Bruce Duensing – Becoming The Change We Want to See

Bruce Duensing has been writing about UFOs and anomalies for many years now. His old blog, Intangible Materiality, was decommissioned, but A Transit Of Contingencies carries on his explorations into the nature of time, memory, cognition, and language as they relate to our relationship with the anomalous. If the study of UFOs is to continue, and we don’t want to run the same scripts forever, we need to take a look at the instrument (our minds and the way we experience things) that is gathering and interpreting the data.

In a completely informal conversation, we discussed the problem of identifying something of unknown origin for which all of our frames of reference are from ourselves and our culture. Duensing asked how we might escape the trap of our senses, memories, and subconscious filtering, and suggested some solutions. He also lamented the fact that most people prefer simple and uncomplicated explanations. He introduced the concept that fear may be a sort of “carrier wave” for experiencing the unknown, both from our perspective and perhaps more importantly, from the view of any non-human intelligence behind it.

We discussed what we might ask an “alien” if given a chance. “I’d ask it what it thought I was,” he said, which might give us a perspective from outside of human experience. I thought that I might instead tell the entity that I didn’t believe in it and see what happened.

During the interview, Bruce said “There is a lot of unspoken nihilism going around UFO research” which is something I want to put on a T-shirt! I gained much hope and perspective during this 2-hour talk, and would be quite interested to see the comments.

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14 Responses to Bruce Duensing – Becoming The Change We Want to See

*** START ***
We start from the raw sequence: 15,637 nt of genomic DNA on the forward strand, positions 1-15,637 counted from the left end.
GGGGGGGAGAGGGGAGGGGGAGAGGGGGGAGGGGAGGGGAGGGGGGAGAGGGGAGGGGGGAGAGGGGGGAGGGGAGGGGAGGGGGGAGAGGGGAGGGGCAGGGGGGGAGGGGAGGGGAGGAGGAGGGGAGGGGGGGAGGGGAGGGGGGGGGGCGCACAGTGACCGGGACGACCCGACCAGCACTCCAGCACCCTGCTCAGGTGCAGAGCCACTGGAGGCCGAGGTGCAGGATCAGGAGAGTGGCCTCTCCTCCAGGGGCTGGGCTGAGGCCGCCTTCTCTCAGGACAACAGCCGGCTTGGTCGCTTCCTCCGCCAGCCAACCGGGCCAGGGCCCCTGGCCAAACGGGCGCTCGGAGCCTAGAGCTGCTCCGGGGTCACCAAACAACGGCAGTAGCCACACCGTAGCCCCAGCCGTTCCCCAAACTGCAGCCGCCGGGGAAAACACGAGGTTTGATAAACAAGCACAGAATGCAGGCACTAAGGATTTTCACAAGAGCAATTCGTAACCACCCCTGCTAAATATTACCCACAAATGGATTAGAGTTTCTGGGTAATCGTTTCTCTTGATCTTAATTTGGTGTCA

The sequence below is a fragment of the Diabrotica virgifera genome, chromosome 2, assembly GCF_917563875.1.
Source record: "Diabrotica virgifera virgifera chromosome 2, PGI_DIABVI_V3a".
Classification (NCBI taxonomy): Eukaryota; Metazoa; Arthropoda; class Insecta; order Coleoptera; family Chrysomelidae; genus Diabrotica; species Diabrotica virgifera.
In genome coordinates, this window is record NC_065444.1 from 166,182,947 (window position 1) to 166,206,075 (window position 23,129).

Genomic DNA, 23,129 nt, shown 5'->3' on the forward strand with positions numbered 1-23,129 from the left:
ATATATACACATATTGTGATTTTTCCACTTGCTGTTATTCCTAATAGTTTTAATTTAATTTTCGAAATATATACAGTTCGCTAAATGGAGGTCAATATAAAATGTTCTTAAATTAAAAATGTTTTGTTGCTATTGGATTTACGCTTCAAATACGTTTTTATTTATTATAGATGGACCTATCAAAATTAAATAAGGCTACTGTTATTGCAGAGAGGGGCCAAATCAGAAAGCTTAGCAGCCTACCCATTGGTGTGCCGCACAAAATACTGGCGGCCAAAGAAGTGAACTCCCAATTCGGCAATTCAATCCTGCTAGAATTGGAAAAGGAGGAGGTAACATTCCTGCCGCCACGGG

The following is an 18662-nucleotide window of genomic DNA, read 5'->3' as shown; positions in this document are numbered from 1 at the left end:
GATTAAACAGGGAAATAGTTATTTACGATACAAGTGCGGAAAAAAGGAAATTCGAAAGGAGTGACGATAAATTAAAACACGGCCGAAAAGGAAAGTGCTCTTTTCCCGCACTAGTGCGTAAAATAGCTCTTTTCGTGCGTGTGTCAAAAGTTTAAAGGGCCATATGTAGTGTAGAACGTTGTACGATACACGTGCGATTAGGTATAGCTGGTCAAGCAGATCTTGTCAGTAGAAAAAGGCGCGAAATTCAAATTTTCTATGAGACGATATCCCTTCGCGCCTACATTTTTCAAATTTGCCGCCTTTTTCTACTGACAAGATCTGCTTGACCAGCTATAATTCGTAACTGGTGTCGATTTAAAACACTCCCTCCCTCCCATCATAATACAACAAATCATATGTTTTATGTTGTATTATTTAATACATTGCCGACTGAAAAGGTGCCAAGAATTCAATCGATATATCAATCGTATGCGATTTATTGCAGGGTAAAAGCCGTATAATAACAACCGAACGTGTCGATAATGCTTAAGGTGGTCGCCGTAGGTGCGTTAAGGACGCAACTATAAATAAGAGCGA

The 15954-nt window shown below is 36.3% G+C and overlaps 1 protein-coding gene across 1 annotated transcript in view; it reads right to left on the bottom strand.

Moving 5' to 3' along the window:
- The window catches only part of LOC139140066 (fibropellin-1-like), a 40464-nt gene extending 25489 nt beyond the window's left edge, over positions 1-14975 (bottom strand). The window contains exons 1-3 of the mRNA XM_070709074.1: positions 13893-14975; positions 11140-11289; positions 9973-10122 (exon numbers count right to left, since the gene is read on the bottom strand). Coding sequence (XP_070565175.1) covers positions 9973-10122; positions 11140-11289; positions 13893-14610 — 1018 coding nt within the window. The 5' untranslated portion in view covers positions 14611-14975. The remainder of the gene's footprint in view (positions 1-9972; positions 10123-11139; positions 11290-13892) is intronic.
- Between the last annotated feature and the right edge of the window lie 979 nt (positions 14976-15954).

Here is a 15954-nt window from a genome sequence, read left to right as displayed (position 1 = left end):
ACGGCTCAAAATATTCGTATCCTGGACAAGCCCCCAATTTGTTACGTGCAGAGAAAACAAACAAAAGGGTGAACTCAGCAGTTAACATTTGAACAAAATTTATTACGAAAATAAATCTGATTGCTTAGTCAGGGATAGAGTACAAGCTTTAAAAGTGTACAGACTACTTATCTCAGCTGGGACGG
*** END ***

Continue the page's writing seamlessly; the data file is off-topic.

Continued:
1. Paul Kimball says:

    Great show, Greg. You should have Bruce on your rotation of semi-regular guests! I particularly liked the “what would you ask an alien” question. My answer? “Why?” and then see what it said.


    • Greg says:

      He will definitely be on again. I really liked this interview, especially since I had to keep up with him for most of the show.

      Good alien question. Would it understand any of our questions? This is a problem with thought experiments!

      • gheron says:

        The novel Star’s Reach explores this idea of how and if we could communicate (along with other themes, UFO and non-UFO). It’s a great read.

    • Gheron says:

      I like to think that my first response to anything claiming to be an alien would be “prove it”. However, it would probably be “have you got any of those cool suits in my size” or “can I have maple syrup with my pancakes”.

  2. John Randall says:

    As you’ve already expressed Greg, but this was one of the best interviews /discussions on RM.
    I’ll have to listen to it again a couple of times to truly absorb it all. The thing that struck me about about Mr. Deunsing’s retelling what happened to him in regards to his Son’s passing, that as with many occurrences of the unusual, at least in my case it always seems to happen when there is deep sorrow involved. Is that because it is that strongest emotion we have? Does it just strip away all our boundaries and leaves us open to “the collective” however you want to coin it (personal or impersonal, more like a wave or weather front you’ve both postulated).
    In regards to EEGs and those having a paranormal experience, has anyone ever used that in a deprivation tank or possibly more importantly with people in end of life hospice settings ( aka: Kubler-Ross’s five stages of dying)? I haven’t much luck finding any information on this subject.Thanks.

    • Greg says:


      I think any strong emotion may be opening the “carrier wave” as Bruce called it. It may also be that the sorrow is due to a connection to another person, which may open it up further.

      Don’t know of any EEG or EKG studies in regards to extremis states, but there are plenty on meditators. Good question.

      • John Randall says: